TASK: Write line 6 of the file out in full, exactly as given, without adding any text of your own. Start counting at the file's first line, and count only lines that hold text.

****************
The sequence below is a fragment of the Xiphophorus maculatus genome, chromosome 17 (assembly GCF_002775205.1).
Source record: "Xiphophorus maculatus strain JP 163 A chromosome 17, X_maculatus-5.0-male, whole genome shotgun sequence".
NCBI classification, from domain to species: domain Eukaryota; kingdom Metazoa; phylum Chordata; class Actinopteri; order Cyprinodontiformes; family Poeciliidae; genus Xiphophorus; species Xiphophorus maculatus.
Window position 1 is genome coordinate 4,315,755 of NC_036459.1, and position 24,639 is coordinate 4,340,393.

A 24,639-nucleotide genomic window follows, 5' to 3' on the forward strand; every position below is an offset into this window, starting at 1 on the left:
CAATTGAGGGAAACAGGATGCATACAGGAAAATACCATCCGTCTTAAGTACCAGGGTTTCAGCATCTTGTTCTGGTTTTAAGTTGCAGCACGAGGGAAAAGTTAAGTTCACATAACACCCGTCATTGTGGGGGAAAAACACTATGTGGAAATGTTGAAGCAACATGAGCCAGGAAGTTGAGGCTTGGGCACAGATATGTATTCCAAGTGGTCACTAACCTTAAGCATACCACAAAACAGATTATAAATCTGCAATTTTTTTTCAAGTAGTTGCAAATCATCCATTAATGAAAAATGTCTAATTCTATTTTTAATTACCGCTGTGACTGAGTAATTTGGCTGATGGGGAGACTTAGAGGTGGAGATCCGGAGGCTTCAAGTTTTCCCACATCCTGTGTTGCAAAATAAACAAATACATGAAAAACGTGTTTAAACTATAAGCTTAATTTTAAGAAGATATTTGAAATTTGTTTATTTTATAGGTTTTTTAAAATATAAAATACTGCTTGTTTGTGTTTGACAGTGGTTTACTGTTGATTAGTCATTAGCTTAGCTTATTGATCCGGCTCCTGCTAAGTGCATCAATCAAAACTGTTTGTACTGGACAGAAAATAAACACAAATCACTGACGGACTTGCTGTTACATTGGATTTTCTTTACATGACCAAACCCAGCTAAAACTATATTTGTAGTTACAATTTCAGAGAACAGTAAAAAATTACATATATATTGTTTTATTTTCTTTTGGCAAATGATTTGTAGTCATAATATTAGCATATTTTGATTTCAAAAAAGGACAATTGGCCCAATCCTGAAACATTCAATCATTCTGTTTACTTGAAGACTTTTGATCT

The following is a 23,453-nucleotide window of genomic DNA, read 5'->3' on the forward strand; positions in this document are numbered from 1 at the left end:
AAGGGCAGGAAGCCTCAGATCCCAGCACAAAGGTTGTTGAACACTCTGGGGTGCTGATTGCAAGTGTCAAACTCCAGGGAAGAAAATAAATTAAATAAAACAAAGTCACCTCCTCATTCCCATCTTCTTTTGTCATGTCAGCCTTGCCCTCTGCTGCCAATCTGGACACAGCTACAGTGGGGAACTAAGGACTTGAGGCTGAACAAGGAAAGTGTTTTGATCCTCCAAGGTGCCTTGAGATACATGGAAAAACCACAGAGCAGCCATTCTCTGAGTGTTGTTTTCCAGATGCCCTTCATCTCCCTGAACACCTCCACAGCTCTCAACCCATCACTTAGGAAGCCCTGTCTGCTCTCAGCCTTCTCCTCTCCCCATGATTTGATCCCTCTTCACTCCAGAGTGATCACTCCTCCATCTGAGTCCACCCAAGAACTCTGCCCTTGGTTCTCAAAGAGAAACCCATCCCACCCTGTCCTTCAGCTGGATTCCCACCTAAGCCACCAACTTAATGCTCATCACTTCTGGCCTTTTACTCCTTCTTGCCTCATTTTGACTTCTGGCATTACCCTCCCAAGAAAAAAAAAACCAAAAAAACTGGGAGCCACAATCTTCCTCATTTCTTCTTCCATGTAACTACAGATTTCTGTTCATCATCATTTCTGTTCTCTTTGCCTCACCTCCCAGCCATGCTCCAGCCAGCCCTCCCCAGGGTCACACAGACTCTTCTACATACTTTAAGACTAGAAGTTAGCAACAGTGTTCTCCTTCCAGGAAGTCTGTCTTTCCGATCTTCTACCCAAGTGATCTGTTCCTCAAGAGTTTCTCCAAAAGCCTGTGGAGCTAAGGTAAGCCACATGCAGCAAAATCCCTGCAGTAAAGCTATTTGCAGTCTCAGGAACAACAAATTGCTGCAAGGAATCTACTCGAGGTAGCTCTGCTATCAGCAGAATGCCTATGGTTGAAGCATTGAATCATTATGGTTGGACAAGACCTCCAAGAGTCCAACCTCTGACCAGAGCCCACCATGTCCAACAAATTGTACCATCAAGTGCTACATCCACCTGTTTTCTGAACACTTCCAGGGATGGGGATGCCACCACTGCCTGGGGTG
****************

CAATTGAGGGAAACAGGATGCATACAGGAAAATACCATCCGTCTTAAGTACCAGGGTTTCAGCATCTTGTTCTGGTTTTAAGTTGCAGCACGAGGGAAAAGTTAAGTTCACATAACACCCGTCATTGTGGGGGAAAAACACTATGTGGAAATGTTGAAGCAACATGAGCCAGGAAGTTGAGGCTTGGGCACAGATATGTATTCCAAGTGGTCACTAACCTTAAGCATACCACAAAACAGATTATAAATCTGCAATTTTTTTTCAAGTAGTTGCAAATCATCCATTAATGAAAAATGTCTAATTCTATTTTTAATTACCGCTGTGACTGAGTAATTTGGCTGATGGGGAGACTTAGAGGTGGAGATCCGGAGGCTTCAAGTTTTCCCACATCCTGTGTTGCAAAATAAACAAATACATGAAAAACGTGTTTAAACTATAAGCTTAATTTTAAGAAGATATTTGAAATTTGTTTATTTTATAGGTTTTTTAAAATATAAAATACTGCTTGTTTGTGTTTGACAGTGGTTTACTGTTGATTAGTCATTAGCTTAGCTTATTGATCCGGCTCCTGCTAAGTGCATCAATCAAAACTGTTTGTACTGGACAGAAAATAAACACAAATCACTGACGGACTTGCTGTTACATTGGATTTTCTTTACATGACCAAACCCAGCTAAAACTATATTTGTAGTTACAATTTCAGAGAACAGTAAAAAATTACATATATATTGTTTTATTTTCTTTTGGCAAATGATTTGTAGTCATAATATTAGCATATTTTGATTTCAAAAAAGGACAATTGGCCCAATCCTGAAACATTCAATCATTCTGTTTACTTGAAGACTTTTGATCT